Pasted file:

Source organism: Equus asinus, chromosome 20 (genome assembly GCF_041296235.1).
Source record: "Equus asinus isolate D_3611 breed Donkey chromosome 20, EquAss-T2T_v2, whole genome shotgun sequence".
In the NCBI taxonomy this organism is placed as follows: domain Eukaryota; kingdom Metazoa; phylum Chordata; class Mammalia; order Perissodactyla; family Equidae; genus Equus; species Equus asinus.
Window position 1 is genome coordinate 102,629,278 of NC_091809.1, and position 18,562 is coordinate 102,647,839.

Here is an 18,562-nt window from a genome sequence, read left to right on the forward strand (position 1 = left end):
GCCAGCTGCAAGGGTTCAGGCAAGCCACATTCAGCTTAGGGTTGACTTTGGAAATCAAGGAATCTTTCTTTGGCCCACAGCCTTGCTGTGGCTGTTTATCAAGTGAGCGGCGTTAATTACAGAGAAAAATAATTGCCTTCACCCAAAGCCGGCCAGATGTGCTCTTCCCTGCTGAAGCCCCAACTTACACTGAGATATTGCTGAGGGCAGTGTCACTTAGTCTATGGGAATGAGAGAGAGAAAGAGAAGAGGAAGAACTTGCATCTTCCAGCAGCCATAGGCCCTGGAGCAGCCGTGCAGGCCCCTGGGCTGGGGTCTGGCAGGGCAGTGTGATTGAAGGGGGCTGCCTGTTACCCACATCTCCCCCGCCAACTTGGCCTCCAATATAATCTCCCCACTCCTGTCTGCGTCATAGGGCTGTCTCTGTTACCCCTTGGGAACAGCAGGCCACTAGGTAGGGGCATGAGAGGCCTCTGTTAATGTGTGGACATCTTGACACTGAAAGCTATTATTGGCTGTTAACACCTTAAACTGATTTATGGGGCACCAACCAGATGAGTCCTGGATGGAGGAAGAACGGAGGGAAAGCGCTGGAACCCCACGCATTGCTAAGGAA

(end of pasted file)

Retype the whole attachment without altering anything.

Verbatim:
Source organism: Equus asinus, chromosome 20 (genome assembly GCF_041296235.1).
Source record: "Equus asinus isolate D_3611 breed Donkey chromosome 20, EquAss-T2T_v2, whole genome shotgun sequence".
In the NCBI taxonomy this organism is placed as follows: domain Eukaryota; kingdom Metazoa; phylum Chordata; class Mammalia; order Perissodactyla; family Equidae; genus Equus; species Equus asinus.
Window position 1 is genome coordinate 102,629,278 of NC_091809.1, and position 18,562 is coordinate 102,647,839.

Here is an 18,562-nt window from a genome sequence, read left to right on the forward strand (position 1 = left end):
GCCAGCTGCAAGGGTTCAGGCAAGCCACATTCAGCTTAGGGTTGACTTTGGAAATCAAGGAATCTTTCTTTGGCCCACAGCCTTGCTGTGGCTGTTTATCAAGTGAGCGGCGTTAATTACAGAGAAAAATAATTGCCTTCACCCAAAGCCGGCCAGATGTGCTCTTCCCTGCTGAAGCCCCAACTTACACTGAGATATTGCTGAGGGCAGTGTCACTTAGTCTATGGGAATGAGAGAGAGAAAGAGAAGAGGAAGAACTTGCATCTTCCAGCAGCCATAGGCCCTGGAGCAGCCGTGCAGGCCCCTGGGCTGGGGTCTGGCAGGGCAGTGTGATTGAAGGGGGCTGCCTGTTACCCACATCTCCCCCGCCAACTTGGCCTCCAATATAATCTCCCCACTCCTGTCTGCGTCATAGGGCTGTCTCTGTTACCCCTTGGGAACAGCAGGCCACTAGGTAGGGGCATGAGAGGCCTCTGTTAATGTGTGGACATCTTGACACTGAAAGCTATTATTGGCTGTTAACACCTTAAACTGATTTATGGGGCACCAACCAGATGAGTCCTGGATGGAGGAAGAACGGAGGGAAAGCGCTGGAACCCCACGCATTGCTAAGGAA